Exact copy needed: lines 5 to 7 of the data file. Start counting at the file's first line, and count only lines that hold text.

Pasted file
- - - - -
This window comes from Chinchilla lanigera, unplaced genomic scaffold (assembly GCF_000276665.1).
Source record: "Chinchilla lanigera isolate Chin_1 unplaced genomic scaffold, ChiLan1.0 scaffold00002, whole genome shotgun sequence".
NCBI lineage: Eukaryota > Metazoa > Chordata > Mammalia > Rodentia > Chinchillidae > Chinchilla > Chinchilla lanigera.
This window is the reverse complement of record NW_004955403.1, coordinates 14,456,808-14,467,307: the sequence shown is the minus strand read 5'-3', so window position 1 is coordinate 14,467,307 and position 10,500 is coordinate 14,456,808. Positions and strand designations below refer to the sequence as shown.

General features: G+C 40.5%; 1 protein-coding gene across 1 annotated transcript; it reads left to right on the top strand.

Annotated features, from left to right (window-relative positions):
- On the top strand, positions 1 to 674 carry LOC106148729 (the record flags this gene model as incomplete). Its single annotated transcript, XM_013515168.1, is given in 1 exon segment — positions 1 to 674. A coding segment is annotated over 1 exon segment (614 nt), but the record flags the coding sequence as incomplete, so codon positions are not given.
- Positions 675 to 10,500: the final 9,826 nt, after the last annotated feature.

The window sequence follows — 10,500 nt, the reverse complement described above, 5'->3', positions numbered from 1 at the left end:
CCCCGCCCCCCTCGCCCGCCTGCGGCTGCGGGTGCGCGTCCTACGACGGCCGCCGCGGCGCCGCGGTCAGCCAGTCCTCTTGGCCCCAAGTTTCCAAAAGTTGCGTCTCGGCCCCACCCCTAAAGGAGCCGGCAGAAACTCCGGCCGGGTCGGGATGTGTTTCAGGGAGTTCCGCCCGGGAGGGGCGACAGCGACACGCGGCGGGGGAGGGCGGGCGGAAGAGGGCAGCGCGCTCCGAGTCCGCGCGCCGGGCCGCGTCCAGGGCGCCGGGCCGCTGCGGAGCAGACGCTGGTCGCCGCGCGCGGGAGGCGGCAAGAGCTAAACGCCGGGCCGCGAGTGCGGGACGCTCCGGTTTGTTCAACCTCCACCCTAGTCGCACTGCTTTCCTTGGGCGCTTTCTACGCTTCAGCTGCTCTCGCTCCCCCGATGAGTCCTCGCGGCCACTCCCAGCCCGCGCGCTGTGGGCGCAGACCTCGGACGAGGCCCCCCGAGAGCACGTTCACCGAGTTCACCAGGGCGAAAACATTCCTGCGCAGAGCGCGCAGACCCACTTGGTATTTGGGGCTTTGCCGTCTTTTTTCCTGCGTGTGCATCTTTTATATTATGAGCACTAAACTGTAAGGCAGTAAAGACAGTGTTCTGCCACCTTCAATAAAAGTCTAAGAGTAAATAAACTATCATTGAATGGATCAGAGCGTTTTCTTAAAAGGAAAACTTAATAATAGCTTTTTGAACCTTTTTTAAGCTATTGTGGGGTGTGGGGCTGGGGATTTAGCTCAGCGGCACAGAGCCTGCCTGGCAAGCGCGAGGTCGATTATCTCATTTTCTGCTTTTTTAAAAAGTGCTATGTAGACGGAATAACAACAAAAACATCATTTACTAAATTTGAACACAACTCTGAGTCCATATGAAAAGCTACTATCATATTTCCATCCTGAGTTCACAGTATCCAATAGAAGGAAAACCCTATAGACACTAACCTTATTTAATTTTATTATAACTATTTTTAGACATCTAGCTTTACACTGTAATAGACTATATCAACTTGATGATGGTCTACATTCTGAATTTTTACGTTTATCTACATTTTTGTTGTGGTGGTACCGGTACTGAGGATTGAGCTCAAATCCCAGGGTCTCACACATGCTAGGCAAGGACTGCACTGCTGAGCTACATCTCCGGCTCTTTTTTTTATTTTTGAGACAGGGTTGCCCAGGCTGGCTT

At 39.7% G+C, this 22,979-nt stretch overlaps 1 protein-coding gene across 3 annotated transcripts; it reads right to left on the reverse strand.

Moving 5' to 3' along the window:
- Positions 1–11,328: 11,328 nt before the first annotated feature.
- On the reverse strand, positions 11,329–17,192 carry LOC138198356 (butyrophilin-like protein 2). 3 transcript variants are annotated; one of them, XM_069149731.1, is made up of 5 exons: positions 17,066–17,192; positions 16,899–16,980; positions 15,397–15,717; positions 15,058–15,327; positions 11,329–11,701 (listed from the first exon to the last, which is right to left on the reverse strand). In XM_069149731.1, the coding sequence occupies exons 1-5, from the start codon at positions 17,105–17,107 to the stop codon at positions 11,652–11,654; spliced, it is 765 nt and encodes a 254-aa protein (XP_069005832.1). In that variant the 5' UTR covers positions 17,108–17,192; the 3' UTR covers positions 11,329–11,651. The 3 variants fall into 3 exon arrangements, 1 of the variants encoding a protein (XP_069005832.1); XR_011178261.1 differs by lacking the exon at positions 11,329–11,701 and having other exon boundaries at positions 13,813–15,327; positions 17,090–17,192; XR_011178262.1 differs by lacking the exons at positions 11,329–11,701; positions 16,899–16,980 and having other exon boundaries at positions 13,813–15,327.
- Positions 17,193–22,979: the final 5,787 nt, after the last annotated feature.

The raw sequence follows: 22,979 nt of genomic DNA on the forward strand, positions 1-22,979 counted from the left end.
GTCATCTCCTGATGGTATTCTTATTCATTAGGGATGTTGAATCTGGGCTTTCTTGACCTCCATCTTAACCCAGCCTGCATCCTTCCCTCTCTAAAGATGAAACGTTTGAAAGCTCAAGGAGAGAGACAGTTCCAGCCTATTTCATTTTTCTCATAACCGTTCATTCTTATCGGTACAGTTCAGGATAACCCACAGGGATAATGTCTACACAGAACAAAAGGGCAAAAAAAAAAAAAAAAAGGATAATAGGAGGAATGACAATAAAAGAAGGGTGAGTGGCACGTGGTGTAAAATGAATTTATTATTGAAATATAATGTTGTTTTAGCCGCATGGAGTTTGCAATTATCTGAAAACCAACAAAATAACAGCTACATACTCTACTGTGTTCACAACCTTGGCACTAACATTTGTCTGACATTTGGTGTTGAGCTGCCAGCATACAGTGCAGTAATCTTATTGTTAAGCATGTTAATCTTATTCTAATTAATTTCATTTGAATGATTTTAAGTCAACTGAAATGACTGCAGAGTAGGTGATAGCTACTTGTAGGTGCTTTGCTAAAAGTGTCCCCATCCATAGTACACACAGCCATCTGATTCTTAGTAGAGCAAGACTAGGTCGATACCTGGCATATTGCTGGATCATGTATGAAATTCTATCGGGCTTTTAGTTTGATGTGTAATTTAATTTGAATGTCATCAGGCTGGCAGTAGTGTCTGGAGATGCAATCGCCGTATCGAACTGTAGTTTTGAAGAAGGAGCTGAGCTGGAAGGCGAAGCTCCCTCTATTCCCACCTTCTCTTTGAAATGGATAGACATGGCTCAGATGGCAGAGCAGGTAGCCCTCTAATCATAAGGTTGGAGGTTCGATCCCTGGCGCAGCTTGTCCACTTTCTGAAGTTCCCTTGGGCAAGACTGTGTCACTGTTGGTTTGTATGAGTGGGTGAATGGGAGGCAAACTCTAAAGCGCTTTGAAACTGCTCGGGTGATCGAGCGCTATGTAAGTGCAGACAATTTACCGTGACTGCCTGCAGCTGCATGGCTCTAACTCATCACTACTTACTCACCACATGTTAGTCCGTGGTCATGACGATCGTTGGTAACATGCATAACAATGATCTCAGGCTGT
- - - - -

General features: G+C 40.5%; 1 protein-coding gene across 1 annotated transcript; it reads left to right on the top strand.

Annotated features, from left to right (window-relative positions):
- On the top strand, positions 1 to 674 carry LOC106148729 (the record flags this gene model as incomplete). Its single annotated transcript, XM_013515168.1, is given in 1 exon segment — positions 1 to 674. A coding segment is annotated over 1 exon segment (614 nt), but the record flags the coding sequence as incomplete, so codon positions are not given.